Last year I did a solo trip to Ethiopia. Only a few weeks before the state of emergency was declared. Unlike me most of the other backpackers had done their homework and have been hanging out in quieter places of the world. Merely a few Israelis were around. They are used to times of trouble, I guess. The first few days the internet still worked and I was able to contact friends and family back home using WhatsApp and Facebook.

Then communication on social media stopped – the harbringers of the state of emergency. I did speak to local people but most of the time their English wasn’t good enough to have a deeper conversation. To cut a long story short: I encountered a feeling I hardly ever meet when I am travelling. I was lonely.

When the pressure gets too much

Not having been in the best emotional condition when I started this journey wasn’t making me feel any better. Everything was too much for me. The people talking to me on the streets. The men trying to point me in the right direction in the bus terminal. The ones who tried to take my luggage and carry it for me. The guy who sat next to me in the minibus and vehemently tried to invite me for coffee even though I had declined his offer as friendly as possible for several times. This is not a complaint about Ethiopians. Not at all.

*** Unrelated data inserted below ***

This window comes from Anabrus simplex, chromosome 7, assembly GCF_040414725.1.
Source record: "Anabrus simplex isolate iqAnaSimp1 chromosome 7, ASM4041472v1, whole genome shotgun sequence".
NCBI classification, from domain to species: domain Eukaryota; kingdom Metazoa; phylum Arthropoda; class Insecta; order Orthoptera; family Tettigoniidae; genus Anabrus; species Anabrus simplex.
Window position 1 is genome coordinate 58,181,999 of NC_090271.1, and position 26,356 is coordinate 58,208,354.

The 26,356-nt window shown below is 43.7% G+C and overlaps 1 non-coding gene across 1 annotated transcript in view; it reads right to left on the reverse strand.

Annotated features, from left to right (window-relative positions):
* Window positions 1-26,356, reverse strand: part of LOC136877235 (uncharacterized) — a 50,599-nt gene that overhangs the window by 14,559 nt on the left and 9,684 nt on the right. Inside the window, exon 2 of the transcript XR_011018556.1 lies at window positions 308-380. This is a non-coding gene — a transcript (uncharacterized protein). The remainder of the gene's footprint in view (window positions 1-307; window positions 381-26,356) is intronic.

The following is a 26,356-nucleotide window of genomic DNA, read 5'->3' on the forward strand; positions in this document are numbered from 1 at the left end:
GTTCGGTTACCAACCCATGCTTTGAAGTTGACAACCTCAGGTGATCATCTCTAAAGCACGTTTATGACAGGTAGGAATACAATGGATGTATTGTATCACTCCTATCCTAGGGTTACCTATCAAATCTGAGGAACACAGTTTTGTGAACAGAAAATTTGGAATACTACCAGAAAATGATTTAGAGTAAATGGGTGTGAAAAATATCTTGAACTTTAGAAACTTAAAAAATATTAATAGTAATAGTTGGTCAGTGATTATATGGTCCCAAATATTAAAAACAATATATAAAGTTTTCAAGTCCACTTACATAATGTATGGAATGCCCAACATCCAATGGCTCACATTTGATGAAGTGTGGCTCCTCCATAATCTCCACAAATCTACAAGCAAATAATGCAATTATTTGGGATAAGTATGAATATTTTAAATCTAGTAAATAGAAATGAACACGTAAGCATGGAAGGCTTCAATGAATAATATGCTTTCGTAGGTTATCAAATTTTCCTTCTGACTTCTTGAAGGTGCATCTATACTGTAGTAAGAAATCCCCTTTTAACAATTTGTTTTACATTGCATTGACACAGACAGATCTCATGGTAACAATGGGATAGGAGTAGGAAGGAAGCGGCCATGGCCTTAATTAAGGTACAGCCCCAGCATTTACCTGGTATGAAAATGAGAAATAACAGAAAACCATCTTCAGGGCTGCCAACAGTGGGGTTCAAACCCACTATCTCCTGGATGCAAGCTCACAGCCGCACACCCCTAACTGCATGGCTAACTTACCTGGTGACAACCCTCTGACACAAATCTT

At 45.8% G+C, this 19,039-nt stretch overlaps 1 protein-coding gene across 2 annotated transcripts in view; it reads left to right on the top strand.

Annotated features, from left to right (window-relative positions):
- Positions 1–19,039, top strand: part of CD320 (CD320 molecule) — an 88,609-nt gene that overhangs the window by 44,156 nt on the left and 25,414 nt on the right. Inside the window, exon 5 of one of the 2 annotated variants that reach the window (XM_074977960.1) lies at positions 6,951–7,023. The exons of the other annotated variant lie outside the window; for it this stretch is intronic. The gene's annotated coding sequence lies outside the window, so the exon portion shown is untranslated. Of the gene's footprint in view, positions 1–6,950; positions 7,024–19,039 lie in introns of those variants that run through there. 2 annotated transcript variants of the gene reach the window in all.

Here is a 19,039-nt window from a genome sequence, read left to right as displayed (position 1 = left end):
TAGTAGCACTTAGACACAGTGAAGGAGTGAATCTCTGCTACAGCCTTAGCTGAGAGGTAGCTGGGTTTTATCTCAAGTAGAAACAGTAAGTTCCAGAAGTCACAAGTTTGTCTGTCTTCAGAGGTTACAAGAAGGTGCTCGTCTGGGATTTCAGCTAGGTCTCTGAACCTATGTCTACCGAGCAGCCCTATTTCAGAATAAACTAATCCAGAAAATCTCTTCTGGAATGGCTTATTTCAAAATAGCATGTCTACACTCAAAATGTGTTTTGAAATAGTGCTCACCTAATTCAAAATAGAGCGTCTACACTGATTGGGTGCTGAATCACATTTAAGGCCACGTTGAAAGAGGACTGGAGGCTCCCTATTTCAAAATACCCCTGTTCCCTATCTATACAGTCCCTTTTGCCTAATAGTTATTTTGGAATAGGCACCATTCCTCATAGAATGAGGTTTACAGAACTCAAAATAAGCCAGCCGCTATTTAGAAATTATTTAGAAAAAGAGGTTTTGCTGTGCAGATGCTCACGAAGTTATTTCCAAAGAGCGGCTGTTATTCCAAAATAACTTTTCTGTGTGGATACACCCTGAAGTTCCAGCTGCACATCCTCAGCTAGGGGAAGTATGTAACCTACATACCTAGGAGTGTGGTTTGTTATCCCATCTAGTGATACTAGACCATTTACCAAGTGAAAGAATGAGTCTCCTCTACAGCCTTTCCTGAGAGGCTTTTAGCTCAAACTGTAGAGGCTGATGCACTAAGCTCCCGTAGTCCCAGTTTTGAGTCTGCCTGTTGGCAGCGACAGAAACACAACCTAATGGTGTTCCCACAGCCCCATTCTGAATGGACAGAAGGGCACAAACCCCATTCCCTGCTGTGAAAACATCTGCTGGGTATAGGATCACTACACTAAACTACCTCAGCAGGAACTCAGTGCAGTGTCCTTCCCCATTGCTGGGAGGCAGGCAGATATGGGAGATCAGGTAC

It was because I was overwhelmed with the situation that I started to regard everything as hostile. Ethiopia is a wonderful country that I would definitely visit again. Next time not in a bad mood and on my own though. And preferably not shortly before a state of emergency is called.

My transformation to being a softie

My present journey will take a year. In this case you have to pace yourself well and put your strengths to better use. I started to be more friendly to myself. Less hard. From time to time I am waving at ambition with a gentle smile and tell it to quickly piss of then.

At a yoga class I have recently visited the teacher preached to have compassion and to always start with yourself  before you can use it on other people. I am trying to take this lecture from my yoga mat into my life.



The first weeks of my journey I have spent in Australia on the farm of a friend of mine. One of my favourite places worldwide. I have given myself time to get grounded. Had good talks, cuddled with goats, enjoyed the horseback rides in the eucalypt forests. I worked through some emotional residuals from the past. Ate as healthy as I have never done before in my life thanks to my friend. Gave my body and soul time to get ready for the journey.

I am loving goats. Especially Lucinda!


Strengthened I went to Indonesia with stops in Sydney and Singapore. Spontaneously decided to fly directly from Bali to Lombok where I took a taxi (!) to Sengiggi. The comfort I had bought myself for 14 Euros was definitely worth the hassle free drive. From Sengiggi I didn’t bother to work through the local bus system but instead booked a well organised transfer with bus and boat to the Gili islands.

Extending my radius in slow motion